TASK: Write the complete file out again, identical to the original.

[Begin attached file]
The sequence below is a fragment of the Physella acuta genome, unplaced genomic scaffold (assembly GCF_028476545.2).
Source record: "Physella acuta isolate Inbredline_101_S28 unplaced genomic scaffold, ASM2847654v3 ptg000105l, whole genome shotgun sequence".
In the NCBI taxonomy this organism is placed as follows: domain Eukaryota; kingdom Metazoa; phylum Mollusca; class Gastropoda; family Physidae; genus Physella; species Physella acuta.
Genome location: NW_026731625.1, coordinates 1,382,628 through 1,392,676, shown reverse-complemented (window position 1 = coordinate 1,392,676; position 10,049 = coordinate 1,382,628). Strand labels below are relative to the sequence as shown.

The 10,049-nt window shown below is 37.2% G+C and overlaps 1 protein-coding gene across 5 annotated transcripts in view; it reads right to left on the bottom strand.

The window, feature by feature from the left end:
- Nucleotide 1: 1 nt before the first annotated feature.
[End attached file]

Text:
The sequence below is a fragment of the Physella acuta genome, unplaced genomic scaffold (assembly GCF_028476545.2).
Source record: "Physella acuta isolate Inbredline_101_S28 unplaced genomic scaffold, ASM2847654v3 ptg000105l, whole genome shotgun sequence".
In the NCBI taxonomy this organism is placed as follows: domain Eukaryota; kingdom Metazoa; phylum Mollusca; class Gastropoda; family Physidae; genus Physella; species Physella acuta.
Genome location: NW_026731625.1, coordinates 1,382,628 through 1,392,676, shown reverse-complemented (window position 1 = coordinate 1,392,676; position 10,049 = coordinate 1,382,628). Strand labels below are relative to the sequence as shown.

The 10,049-nt window shown below is 37.2% G+C and overlaps 1 protein-coding gene across 5 annotated transcripts in view; it reads right to left on the bottom strand.

The window, feature by feature from the left end:
- Nucleotide 1: 1 nt before the first annotated feature.